Even if pastors do not leave the ministry, the costs associated with burnout are high.  Maslach and Goldberg (1998) mentioned that these costs include decreased commitment, job dissatisfaction, turnover, absenteeism, and impaired health; all of which have direct costs that effect the organization (i.e., the church). These costs also point to the importance of understanding burnout from an organizational theory perspective.  The intention of my research is to better understand burnout from the experiences of the men (pastors) who live it. Stories have the power to change people and give them hope.  From this understanding, developing tools to help pastors, congregations, and pastoral candidates better deal with the challenge of burnout is essential. I look forward to sharing the stories and offering some practical helps.


Elkington, R. (2013). Adversity in pastoral leadership: Are pastors leaving the ministry in record numbers, and if so, why? Verbum et Ecclesia, 34(1), 1-13.
Krejcir, R.J. (2007). Statistics on pastors: What is going on with pastors in America? Retrieved from
Maslach, C., Goldberg, J. (1998). Prevention of burnout: New perspectives. Applied & Preventive Psychology, 7, 63-74.

Research Questions

The two questions that drove my research on burnout were as follows: 1) How do Calvinistic pastors describe and explain their experiences related to burnout? 2) How do Calvinistic pastors perceive and explain the personal and organizational factors that contribute to burnout?  I had the privilege of interviewing 10 pastors all from the same denomination living in North Carolina and Georgia.  Each answered a series of questions designed to help answer the two research questions.

I also sought to understand their burnout by considering the following two theories:  1) Person-Environment Fit and 2) Value Congruence.  Person-Environment Fit theory describes the evolving relationship and compatibility between the individual and his or her work setting as an important factor in performance and well being (Nieminen & Biermeir-Hanson, 2013).  Value Congruence theory is concerned with studying the similarities and/or differences between a person’s values and those of the organization (Lamm, Gordon, & Purser, 2010).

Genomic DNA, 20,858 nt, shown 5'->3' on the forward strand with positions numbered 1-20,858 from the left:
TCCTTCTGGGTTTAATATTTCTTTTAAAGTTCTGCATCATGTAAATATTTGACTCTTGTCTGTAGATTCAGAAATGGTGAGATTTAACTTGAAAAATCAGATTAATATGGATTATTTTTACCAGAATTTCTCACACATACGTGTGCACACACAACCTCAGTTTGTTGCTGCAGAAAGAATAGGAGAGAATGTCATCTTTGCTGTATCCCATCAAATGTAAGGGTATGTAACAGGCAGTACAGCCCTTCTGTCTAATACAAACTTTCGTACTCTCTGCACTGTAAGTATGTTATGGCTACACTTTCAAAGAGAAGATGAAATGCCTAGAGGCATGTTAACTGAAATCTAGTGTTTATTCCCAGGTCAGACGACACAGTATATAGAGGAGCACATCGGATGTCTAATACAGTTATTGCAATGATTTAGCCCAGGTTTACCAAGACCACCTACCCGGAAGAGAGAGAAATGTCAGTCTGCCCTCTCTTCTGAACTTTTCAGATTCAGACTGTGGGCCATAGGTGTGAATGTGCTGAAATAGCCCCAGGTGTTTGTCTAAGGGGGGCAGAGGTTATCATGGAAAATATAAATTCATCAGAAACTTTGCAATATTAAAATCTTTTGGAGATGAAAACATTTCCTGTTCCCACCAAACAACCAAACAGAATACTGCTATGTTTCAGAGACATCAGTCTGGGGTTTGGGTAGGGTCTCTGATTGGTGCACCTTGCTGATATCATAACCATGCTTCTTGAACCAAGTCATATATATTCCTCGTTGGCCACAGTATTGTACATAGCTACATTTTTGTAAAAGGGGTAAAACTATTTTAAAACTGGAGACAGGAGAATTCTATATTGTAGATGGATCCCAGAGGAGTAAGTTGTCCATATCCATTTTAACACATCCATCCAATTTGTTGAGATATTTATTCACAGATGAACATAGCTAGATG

Here’s what was/is hoped for from the study:
1) pastors will be able to give voice to their personal experiences of burnout
2) factors that lead pastors to believe they are in a state of burnout will be exposed for consideration and study
3) church leaders and congregations may better understand the unique burnout challenges of their pastors
4) the study may provide a foundation upon which to educate pastors and congregations on ways to extend a healthy relationship between the pastor and congregation to minimize the negative effects of burnout on pastors and congregations

Well, thanks for reading.  More to come later …


Lamm, E., Gordon, J.R., & Purser, R.E. (2010). The role of value congruence in organizational change. Organizational Development Journal, 28(2), 49-64.
Nieminen, L., & Biermeier-Hanson, B. (2013). Aligning leadership and organizational culture: The leader-culture fit framework for coaching organizational leaders. Consulting Psychology Journal: Practice and Research, 65(3), 177-198.

Too Proud To Say So

I started a PhD program approximately 3 1/2 years ago.  My intention in doing so was to challenge myself to become more academically minded after years of being more practically minded.  Another reason to pursue the PhD was about getting a degree in something other than a ministry related field.  I achieved all the necessary degrees (at least in my mind) to become a pastor–BA in Bible/Pre-Seminary, MA in Theological Studies, and a DMin in Pastoral Care.  I was also privileged to be involved in pastoral ministry (in various capacities–Associate & Senior Pastor) for thirty four years.  Please hang in there with me for a few more minutes …

Little did I know that while studying burnout in pastors that I would realize the depths of my own burnout in ministry.  I would have to say that I now know that I was too proud to admit that I was in the grip of burnout.  Now, many years into this study, I hope to be of some help to other pastors by helping them better understand burnout. And, not only to help pastors, but also to help congregations minimize their part in pastoral burnout.  My research has been very interesting, and I look forward to sharing it with you through the blog articles to follow.  I hope you find the research as interesting and helpful as it has been to me.